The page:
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The role of optical spectroscopy in epilepsy surgery in children

Sanjiv Bhatia, John Ragheb, Mahlon Johnson, Sanghoon Oh, David I. Sandberg, and Wei-Chiang Lin


Surgery is an important therapeutic modality for pediatric patients with intractable epilepsy. However, existing imaging and diagnostic technologies such as MR imaging and electrocochleography (ECoG) do not always effectively delineate the true resection margin of an epileptic cortical lesion because of limitations in their sensitivity. Optical spectroscopic techniques such as fluorescence and diffuse reflectance spectroscopy provide a nondestructive means of gauging the physiological features of the brain in vivo, including hemodynamics and metabolism. In this study, the authors investigate the feasibility of using combined fluorescence and diffuse reflectance spectroscopy to assist epilepsy surgery in children.


In vivo static fluorescence and diffuse reflectance spectra were acquired from the brain in children undergoing epilepsy surgery. Spectral measurements were obtained using a portable spectroscopic system in conjunction with a fiber optic probe. The optical investigations were conducted at the normal and abnormal cortex as defined by intraoperative ECoG and preoperative imaging studies. Biopsy samples were taken from the investigated sites located within the zone of resection. The optical spectra were classified into multiple subsets in accordance with the ECoG and histological study results. The authors used statistical comparisons between 2 given data subsets to identify unique spectral features. Empirical discrimination algorithms were developed using the identified spectral features to determine if the objective of the study was achieved.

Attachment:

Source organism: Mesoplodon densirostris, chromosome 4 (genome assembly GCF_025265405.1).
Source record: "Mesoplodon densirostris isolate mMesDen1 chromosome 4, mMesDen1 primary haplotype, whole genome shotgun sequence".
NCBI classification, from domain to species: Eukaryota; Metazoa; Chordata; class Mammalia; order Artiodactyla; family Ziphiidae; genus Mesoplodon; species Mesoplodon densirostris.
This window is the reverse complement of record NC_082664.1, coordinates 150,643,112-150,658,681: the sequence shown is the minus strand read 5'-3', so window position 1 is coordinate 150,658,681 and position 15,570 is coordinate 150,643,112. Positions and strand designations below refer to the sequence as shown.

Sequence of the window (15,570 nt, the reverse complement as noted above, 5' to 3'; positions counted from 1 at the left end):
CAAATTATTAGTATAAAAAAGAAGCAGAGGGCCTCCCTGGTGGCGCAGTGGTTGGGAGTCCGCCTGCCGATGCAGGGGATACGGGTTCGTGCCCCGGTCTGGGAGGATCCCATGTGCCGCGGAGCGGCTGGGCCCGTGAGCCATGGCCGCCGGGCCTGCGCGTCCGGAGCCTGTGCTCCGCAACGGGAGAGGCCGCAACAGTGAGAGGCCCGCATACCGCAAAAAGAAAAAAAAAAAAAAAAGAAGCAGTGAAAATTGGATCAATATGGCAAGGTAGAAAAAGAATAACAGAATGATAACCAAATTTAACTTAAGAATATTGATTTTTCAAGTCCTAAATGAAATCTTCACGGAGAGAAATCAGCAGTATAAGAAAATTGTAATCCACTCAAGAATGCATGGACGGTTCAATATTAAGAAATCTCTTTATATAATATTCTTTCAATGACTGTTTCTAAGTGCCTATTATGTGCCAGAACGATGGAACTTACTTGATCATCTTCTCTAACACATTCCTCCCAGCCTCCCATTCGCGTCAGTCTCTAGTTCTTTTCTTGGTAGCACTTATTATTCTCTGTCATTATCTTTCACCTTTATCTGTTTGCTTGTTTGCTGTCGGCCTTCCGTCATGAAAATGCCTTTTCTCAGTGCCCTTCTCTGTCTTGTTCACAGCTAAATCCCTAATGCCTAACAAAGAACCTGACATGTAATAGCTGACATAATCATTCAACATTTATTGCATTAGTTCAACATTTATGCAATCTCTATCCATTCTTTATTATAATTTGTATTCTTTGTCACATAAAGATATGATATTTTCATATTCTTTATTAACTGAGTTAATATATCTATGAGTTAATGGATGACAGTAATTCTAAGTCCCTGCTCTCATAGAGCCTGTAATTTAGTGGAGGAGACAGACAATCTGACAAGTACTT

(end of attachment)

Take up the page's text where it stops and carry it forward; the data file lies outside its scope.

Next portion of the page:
Fifteen pediatric patients were enrolled in this pilot study. Elevated diffuse reflectance signals between 500 and 600 nm and/or between 650 and 850 nm were observed commonly in the investigated sites with abnormal ECoG and/or histological features in 10 patients. The appearance of a fluorescent peak at 400 nm was observed in both normal and abnormal cortex of 5 patients. These spectral alterations were attributed to changes in morphological and/or biochemical characteristics of the epileptic cortex. The sensitivities and specificities of the empirical discrimination algorithms, which were constructed using the identified spectral features, were all > 90%.


The results of this study demonstrate the feasibility of using static fluorescence and diffuse reflectance spectroscopy to differentiate normal from abnormal cortex on the basis of intraoperative assessment of ECoG and histological features. It is therefore possible to use fluorescence and diffuse reflectance spectroscopy as an aid in epilepsy surgery.